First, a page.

The current economic uncertainty has many businesses closely evaluating their current and future staffing needs. While some positions are being cut, especially in the hospitality and travel sectors, many businesses are strategically hiring financial professionals into executive leadership positions during the downturn.
Companies that previously had tasked their CEOs with handling finance functions are now hiring dedicated CFOs (or outsourcing CFO roles to reputable third parties) to ensure they will be able to weather the new economic storm. With ambiguity over how long businesses will need to keep their offices and storefronts closed paired with unpredictability in the stock market, business owners and CEOs are feeling increased pressure to make critical strategic financial decisions for the health of their organizations.
An experienced CFO can provide multi-scenario modeling to aid in tactical decision-making, offer an unbiased financial perspective, act as a confidential sounding board for the CEO, and handle negotiations with essential parties to benefit the overall organization.
Modeling & Planning
Unlike accounting, which is fundamentally about the past, finance is focused on planning for the future.
Seasoned CFOs can use current financial indicators and their previous experience to model and plan for the various scenarios that a business may face in the coming months and years. These plans can inform critical decision-making related to spending cuts, rightsizing the labor force, and timing planned business investments. CFOs can forecast the short and long-term impacts of these decisions to better position the company in response to economic shocks.
With new federal and state business relief packages being rolled out, new employee protections being passed, and additional financing options being offered by payment processors and vendors, an experienced CFO can help navigate the myriad options available to aid businesses in this difficult time.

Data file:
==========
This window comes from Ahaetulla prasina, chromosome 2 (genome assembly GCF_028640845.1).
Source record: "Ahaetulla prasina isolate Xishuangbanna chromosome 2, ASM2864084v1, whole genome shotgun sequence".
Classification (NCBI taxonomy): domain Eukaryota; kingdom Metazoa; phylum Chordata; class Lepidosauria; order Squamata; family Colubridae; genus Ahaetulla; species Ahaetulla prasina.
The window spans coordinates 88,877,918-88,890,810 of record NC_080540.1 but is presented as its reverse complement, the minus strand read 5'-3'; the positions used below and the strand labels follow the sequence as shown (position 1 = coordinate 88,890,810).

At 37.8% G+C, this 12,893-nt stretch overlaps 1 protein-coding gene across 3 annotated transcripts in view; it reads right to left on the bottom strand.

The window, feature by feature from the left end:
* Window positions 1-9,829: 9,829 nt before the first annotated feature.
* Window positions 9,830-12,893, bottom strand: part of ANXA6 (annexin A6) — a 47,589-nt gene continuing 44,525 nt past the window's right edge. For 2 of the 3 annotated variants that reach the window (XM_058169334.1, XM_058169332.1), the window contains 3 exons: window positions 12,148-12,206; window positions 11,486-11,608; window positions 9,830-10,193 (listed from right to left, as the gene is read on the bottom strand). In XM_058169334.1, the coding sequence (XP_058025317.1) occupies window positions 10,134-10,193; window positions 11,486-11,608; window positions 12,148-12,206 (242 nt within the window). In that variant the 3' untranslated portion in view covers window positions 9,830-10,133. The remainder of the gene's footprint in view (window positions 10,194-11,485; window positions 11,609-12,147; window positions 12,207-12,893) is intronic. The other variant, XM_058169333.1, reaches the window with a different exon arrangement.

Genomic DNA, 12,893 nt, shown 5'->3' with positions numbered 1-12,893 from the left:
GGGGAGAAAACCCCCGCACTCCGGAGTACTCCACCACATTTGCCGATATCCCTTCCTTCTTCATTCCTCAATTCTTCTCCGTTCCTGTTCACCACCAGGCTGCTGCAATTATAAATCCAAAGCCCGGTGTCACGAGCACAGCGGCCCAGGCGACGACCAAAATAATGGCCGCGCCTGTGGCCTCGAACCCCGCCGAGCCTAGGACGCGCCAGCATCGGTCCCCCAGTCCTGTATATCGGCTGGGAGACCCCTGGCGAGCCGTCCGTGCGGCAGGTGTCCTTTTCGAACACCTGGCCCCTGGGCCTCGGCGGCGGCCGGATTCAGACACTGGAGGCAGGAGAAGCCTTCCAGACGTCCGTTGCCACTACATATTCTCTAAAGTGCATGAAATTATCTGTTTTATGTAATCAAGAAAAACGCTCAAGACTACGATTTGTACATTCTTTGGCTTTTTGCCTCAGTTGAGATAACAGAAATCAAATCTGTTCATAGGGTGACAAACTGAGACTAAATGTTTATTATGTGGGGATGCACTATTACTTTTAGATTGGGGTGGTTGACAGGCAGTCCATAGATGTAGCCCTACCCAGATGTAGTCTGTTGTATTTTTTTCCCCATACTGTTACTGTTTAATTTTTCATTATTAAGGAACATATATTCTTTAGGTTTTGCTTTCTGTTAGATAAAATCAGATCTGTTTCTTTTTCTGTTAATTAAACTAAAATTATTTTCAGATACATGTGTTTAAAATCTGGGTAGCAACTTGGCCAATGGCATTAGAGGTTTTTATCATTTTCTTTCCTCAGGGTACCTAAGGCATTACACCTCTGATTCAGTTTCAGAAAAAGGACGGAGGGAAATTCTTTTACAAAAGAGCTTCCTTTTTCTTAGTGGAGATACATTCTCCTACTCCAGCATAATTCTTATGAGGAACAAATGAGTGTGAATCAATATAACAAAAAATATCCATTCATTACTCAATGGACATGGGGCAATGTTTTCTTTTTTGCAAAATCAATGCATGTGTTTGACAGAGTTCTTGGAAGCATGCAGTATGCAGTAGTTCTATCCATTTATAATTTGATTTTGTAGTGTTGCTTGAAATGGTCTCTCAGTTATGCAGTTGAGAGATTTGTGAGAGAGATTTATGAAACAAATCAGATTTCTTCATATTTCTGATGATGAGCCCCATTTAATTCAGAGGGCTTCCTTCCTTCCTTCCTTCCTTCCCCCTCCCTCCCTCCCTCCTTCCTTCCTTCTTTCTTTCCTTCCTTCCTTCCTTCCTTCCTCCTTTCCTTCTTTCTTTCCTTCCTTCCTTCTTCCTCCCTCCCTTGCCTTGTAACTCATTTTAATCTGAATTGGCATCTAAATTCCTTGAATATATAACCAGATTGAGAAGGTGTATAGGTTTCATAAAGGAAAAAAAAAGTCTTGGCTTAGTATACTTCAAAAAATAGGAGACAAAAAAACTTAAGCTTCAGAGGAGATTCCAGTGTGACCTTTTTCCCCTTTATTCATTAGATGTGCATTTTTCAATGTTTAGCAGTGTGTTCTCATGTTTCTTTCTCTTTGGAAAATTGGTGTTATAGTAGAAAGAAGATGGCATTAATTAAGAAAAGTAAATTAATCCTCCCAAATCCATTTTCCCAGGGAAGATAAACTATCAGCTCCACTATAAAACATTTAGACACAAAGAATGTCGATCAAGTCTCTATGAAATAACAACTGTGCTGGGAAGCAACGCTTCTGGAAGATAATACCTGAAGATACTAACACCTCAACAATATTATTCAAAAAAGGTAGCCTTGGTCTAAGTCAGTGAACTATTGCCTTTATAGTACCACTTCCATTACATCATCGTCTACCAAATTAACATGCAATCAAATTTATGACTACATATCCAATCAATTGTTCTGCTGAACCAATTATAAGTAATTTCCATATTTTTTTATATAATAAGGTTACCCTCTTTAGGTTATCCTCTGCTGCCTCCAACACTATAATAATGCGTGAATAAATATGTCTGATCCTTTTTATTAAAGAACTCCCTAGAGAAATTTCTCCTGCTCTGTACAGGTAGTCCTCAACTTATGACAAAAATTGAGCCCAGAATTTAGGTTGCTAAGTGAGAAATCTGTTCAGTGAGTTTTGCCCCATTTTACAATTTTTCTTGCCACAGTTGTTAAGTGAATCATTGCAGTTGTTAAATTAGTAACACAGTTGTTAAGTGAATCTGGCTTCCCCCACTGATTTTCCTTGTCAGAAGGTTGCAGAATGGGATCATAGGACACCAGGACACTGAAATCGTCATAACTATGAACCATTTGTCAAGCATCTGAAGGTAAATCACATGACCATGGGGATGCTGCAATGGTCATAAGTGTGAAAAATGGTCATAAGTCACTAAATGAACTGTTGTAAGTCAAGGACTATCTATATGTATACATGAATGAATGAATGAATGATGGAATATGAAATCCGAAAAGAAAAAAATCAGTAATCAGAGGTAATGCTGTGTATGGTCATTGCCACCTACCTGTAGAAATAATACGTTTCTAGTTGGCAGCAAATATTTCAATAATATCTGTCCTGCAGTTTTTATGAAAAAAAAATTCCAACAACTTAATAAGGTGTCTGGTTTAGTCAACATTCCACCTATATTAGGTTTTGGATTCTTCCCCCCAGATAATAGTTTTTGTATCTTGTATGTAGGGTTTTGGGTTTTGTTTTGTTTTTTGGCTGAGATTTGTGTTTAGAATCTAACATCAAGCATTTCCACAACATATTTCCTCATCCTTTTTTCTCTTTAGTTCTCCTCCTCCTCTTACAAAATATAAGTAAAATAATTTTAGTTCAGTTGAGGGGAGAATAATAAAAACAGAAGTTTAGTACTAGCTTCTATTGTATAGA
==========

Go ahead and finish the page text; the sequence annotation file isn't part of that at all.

In this way, a CFO not only mitigates the effect of a downturn of a business proactively but can also help right the ship when the company is struggling in a sea of a difficult financial conditions.
A consulting CFO is a neutral, independent voice in the room. Experienced CFOs typically follow the facts without pushing a personal agenda or engaging in office politics anyways, but consulting CFOs are even more likely to provide an unbiased perspective. Business owners and executive leadership teams can be reassured that a CFO consultant is acting in the best interest of the company and its stakeholders (owners, employees, and investors) rather than for job protection or other personal agendas.
Outsourcing the CFO role also provides an experienced and confidential sounding board for the CEO, which is especially important in family-owned businesses. While all business owners and CEOs feel some measure of emotional isolation, family businesses exacerbate this situation by adding personal relationship dynamics into the mix. Business leaders at family-owned companies may find themselves needing to balance family relationships and business success, especially in times of crisis. In this scenario, a CFO can provide the confidential conversational space that a CEO needs to make difficult decisions and prioritize the health of the business. Additionally, a consulting CFO can even act as a scapegoat for unpopular but necessary decisions, allowing the CEO to preserve existing internal relationships.
Third Party Negotiations
Because of their experience a CFO can also add credibility to the perceived quality of management and build bridges with capital providers to gain acceptance of forecast projections and strategic plans. The result is a company with less perceived risk and a higher perceived value, which is crucial in establishing mutually beneficial financial solutions while working with external parties.
A consulting CFO has credibility with lenders and personal relationships with banks to facilitate negotiations with these key players. The scope of a CFO’s experience will also aid in negotiating with third parties like landlords, vendors, and customers through difficult times when financing and payment options may need to be changed.
About the Author
Bill Palmer has experience with the finances of businesses and nonprofits from multiple perspectives. He was a senior commercial banker in the Seattle market for over 20 years. For the past 13 years he has been a consulting CFO for over a dozen companies and organizations in the Pacific Northwest. For more than eight years, he has acted as the part-time Director of Finance & Operations at a private school where he has a broad range of responsibilities.
Bill also serves as Board Treasurer for a local charity focused on children’s health issues. Previously, he helped found and served ten years on the governing board of a private school, where he built the business model, led the initial capital campaign which enabled the commencement of the school’s operations, negotiated long term loans, and set pricing policies.